And interestingly, three months later, on July 14, this article appears:
"Charging cruelty, Mrs. Agnes Orr of Berkeley, who was named defendant in a divorce suit recently filed by her husband, Hugh N. Orr, an attorney, today brought counter-suit in Superior Court, asking that she be awarded the decree, custody of a child and all of the community property. The cross-complaint was filed in the office of the county clerk, shortly after noon. Mrs. Orr, among other allegations, declares that her husband lived in their Channing Way home in Berkeley with another woman from October 26 to December 27 [1923] while she was visiting her mother in Colorado. Orr's petition for divorce, which [was] filed more than a month ago, followed an alleged attack upon Mrs. Orr and a man [who] gave the name of Jackson, as they were sitting in the Orr automobile in a lonely spot in the Berkeley hills. In her cross-complaint Mrs. Orr denies charges of her husband that she would take the family automobile and absent herself from home without his permission."

Hugh subsequently married again and adopted his new wife's son from a previous marriage, as well as fathering a son with her in 1937.


  1. I guess I could match a number of sporting groups but not the more formal ones. I shall have to check out who produced the school ,magazine - not the students for sure.

  2. Hugh, is/was one handsome man. Interesting post, sporting is and will forever be big business!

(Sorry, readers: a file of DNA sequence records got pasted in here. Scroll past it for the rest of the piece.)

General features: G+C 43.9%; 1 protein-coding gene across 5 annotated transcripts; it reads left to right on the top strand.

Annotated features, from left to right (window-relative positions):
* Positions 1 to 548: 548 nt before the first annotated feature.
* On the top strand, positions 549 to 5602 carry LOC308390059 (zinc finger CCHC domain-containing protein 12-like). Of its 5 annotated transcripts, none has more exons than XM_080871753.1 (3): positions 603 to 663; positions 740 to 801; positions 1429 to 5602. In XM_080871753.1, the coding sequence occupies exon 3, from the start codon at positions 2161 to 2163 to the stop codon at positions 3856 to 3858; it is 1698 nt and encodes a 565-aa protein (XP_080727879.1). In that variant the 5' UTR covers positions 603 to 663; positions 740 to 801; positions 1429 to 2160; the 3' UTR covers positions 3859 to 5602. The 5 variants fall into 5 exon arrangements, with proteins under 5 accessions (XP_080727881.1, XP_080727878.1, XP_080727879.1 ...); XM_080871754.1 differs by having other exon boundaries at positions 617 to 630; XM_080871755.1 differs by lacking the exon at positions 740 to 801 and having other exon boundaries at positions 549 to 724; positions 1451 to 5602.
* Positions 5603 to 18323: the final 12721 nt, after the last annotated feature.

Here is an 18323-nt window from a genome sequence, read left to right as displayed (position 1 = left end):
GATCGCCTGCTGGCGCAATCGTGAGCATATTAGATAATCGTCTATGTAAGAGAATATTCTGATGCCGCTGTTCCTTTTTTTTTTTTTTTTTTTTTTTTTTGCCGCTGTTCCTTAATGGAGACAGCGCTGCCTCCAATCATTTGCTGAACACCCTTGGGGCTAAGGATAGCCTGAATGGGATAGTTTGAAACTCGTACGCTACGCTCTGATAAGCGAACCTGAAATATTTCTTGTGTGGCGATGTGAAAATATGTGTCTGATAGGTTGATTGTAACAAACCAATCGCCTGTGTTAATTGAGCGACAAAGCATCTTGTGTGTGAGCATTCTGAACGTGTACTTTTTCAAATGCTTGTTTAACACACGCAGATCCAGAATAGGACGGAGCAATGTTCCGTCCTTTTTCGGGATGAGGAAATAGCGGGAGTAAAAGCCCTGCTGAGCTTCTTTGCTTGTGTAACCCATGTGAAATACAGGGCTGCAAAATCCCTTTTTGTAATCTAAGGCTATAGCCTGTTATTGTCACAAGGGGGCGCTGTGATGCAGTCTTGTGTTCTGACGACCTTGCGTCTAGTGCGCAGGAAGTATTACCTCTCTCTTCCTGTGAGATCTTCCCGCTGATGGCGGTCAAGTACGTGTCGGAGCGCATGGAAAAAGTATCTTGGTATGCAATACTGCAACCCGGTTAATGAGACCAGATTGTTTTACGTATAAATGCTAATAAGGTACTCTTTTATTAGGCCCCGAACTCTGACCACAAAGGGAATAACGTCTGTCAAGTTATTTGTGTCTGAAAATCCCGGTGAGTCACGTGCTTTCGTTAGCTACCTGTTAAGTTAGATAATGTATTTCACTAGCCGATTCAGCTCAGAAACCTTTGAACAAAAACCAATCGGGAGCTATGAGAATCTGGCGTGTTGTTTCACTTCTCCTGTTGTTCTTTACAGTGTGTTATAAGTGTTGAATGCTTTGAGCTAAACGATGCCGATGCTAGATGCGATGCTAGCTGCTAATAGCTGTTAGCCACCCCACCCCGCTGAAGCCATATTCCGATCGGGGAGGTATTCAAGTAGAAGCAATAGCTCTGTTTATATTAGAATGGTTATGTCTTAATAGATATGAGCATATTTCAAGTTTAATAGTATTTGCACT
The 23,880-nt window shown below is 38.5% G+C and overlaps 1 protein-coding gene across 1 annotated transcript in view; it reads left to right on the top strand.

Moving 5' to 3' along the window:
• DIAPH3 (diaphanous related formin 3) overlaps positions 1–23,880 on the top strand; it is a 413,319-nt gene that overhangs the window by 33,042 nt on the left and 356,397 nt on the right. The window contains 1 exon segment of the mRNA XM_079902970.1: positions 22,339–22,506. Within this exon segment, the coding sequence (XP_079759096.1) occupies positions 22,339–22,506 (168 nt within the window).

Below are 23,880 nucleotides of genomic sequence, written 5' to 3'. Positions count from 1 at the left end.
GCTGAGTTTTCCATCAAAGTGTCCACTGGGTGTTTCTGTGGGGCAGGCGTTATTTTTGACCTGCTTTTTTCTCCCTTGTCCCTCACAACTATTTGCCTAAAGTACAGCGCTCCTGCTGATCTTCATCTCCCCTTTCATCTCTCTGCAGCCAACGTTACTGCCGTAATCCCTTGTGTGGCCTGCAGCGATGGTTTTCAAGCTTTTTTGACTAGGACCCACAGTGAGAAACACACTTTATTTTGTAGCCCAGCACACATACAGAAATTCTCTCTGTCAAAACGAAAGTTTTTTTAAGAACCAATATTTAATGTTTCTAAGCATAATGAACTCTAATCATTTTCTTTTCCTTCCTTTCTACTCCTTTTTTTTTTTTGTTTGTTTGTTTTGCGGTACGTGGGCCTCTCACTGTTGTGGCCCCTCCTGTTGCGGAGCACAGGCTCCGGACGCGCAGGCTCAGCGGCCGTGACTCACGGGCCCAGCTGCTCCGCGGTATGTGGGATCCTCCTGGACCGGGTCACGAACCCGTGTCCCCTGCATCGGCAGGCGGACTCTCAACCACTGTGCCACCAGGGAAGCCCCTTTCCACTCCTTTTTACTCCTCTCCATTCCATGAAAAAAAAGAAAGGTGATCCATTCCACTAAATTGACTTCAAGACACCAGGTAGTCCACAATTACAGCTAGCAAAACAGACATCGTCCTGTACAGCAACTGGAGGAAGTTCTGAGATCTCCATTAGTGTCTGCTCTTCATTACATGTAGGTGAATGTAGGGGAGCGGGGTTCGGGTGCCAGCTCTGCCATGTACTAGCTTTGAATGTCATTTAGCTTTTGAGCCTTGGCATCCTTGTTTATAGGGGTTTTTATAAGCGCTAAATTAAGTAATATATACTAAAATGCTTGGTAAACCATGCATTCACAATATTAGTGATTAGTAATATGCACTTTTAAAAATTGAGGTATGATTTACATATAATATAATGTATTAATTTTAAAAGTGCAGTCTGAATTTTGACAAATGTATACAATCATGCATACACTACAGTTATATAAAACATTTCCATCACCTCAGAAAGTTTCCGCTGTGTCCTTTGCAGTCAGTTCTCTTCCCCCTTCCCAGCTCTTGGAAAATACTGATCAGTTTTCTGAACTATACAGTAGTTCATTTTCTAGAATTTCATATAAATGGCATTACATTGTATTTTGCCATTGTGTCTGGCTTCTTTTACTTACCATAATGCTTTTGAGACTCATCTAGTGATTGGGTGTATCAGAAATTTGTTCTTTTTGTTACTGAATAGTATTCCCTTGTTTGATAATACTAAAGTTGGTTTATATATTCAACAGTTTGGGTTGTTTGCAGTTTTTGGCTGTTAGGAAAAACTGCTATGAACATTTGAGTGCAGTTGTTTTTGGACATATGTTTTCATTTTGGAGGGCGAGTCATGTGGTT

3. Hugh was certainly into the sports scene! That last, however, was quite something. Whoa!!!

  4. That is a juicy story in the paper. Sounds like it could be a script for a silent movie. I wonder if much is missing from the bottom of the article after she gave a wrong name and if she stayed married to Hugh..

  5. Seeing Hugh in so many photos began to remind me of "Where's Waldo?" That wife ...

  6. Did not anticipate that last story!
    Somehow, with all those activities, Hugh was involved in, it is not surprising that he became successful later in life. Which makes you wonder if that had anything to do with the gangsters attacking his wife?

  7. Wow. What a yarn. Was their marriage OK after all that?

  8. Hopefully you plan to continue the story of Hugh and his wife after this, rather than just leaving us wondering!

  9. A tale right out of the pulp magazines. A fine post. Makes me want to follow it up with some research.

  10. Exceptional post. What a mystery!

  11. This post took me back to the mid 80s when I holidayed in Colorado and went to Cripple Creek - what a quaint town!
    And I agree, please continue the story sometime.

  12. OK then! I added a postscript with some further new stories I dug up.

  13. That’s a very fine collection of memorabilia.